Lawrence City Commission to consider adding 7 more staff positions

photo by: Mike Yoder

Lawrence City Hall, 6 E. Sixth St., is pictured Thursday, July 7, 2016.

City leaders will soon discuss a request to amend the city’s 2021 budget to add seven positions to city staff, bringing the total number of newly requested positions to more than 20.

As part of its meeting Tuesday, the Lawrence City Commission will discuss requests from city staff to add the seven positions, which are in addition to the 13.5 administrative and planning department positions the commission previously discussed. The newly proposed positions comprise seven positions in the Municipal Services & Operations Department, such as engineers and inspectors, as well as an environmental remediation manager.

More specifically, the MSO department has requested the addition of one water and wastewater engineering program manager, two senior project engineers, one project coordinator and two inspectors, according to a city staff memo to the commission. The memo states that staff has identified a critical need for additional project management resources and that without additional resources the city is at risk of failing to meet current demand in the area of project management.

“(Construction Management, Engineering, and Design) staff have been running over capacity as verified in the number of hours worked above the standard 40-hour work week,” the memo states. “The current workload is not sustainable and projects continue to be delayed until capacity is available.”

The six MSO positions would cost the city $279,000 in 2021, as they would not be in place for all of the year, and $558,000 in 2022. If the new positions are approved, the memo states that the personnel costs will be reimbursed from bond proceeds and the total cost for a full year is less than 2% of the bond authorizations, so staff estimates that these costs could be covered by money set aside for contingency in the city’s Capital Improvement Plan budget.

The other recommended position is an environmental remediation manager for the city’s contamination cleanup program at the former Farmland Industries fertilizer plant, according to another city memo. The city took over the Farmland site in 2010 and is legally responsible for the remediation of environmental contaminants. The position would cost about $55,000 for 2021, depending on when the position is filled, and $105,000 annually from the Farmland Remediation Trust. The memo says the needs of the Farmland program require a full-time project or program manager to ensure the existing and developing program commitments and obligations are met.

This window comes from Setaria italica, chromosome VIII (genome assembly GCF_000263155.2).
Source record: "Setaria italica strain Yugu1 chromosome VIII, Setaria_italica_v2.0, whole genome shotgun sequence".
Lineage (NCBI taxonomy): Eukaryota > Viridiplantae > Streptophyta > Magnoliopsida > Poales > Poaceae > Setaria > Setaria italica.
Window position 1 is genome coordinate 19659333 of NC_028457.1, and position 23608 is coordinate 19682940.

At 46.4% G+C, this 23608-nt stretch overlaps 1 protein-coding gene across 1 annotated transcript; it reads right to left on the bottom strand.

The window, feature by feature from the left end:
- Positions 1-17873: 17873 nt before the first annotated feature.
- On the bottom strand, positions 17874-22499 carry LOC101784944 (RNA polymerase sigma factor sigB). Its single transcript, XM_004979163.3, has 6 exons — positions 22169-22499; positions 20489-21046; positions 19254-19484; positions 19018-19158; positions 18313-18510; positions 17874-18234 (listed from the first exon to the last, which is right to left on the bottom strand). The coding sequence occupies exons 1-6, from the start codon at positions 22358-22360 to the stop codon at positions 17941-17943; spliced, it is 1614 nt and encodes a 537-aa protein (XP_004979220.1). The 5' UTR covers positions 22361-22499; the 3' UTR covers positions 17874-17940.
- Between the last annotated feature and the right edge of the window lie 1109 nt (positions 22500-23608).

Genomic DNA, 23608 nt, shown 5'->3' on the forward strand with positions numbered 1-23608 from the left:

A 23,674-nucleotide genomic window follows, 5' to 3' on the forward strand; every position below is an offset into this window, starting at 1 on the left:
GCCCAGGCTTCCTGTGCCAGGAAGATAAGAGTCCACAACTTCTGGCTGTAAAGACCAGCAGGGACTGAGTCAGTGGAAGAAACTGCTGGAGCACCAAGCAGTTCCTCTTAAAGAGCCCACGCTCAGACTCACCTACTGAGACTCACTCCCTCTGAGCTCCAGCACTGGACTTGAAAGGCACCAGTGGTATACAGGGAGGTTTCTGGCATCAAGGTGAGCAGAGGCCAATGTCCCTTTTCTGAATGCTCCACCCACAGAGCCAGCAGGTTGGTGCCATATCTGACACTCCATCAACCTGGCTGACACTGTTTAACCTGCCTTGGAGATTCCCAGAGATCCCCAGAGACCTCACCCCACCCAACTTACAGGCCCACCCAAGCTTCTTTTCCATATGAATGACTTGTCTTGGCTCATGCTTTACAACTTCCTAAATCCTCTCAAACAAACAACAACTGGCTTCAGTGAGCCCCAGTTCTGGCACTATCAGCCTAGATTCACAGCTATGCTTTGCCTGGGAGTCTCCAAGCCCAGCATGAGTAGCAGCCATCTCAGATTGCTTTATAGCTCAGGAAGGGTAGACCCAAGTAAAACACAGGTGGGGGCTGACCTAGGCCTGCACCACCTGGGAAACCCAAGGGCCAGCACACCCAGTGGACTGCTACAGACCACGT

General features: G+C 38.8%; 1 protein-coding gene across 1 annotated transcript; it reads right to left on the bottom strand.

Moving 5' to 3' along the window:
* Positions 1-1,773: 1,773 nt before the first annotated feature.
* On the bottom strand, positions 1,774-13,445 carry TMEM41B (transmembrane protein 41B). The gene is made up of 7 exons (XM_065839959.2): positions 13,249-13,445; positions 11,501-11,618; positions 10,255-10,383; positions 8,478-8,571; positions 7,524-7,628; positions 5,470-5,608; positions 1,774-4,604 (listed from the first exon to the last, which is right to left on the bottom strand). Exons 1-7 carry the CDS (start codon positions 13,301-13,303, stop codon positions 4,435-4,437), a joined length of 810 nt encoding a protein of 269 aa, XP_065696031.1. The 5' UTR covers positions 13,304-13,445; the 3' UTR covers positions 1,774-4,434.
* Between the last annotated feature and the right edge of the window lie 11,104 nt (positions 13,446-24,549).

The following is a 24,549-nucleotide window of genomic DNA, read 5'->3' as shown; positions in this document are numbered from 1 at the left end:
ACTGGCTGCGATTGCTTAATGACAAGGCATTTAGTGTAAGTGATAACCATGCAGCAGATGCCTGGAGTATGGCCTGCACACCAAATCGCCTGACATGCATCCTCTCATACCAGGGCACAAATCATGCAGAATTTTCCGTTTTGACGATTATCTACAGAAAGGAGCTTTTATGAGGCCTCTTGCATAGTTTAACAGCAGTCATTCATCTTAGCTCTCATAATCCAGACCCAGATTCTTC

The seven positions would be part of an upcoming budget amendment. The commission approved a “placeholder” budget for 2021 with the expectation of making quarterly budget adjustments throughout the year.

As the Journal-World reported, city leaders have previously indicated support for adding the initially requested 13.5 positions after the city finished 2020 with millions of dollars more in reserves than expected. Leaders said that outcome put the city on firm financial footing to add what they said were badly needed positions. Those positions and other additions proposed along with them amount to a $1.59 million budget amendment.

Finance Director Jeremy Willmoth said in an email to the Journal-World that the budget amendment that includes the 13.5 positions — as well as the additional seven positions if the commission is supportive — will come back to the commission on April 20 at the earliest.

The City Commission will convene virtually for its regular meeting at 5:45 p.m. Tuesday with limited staff in place at City Hall, 6 E. Sixth St. The city has asked that residents participate in the meeting virtually if they are able to do so. A link to register for the Zoom meeting and directions to submit written public comment are included in the agenda that is available on the city’s website,


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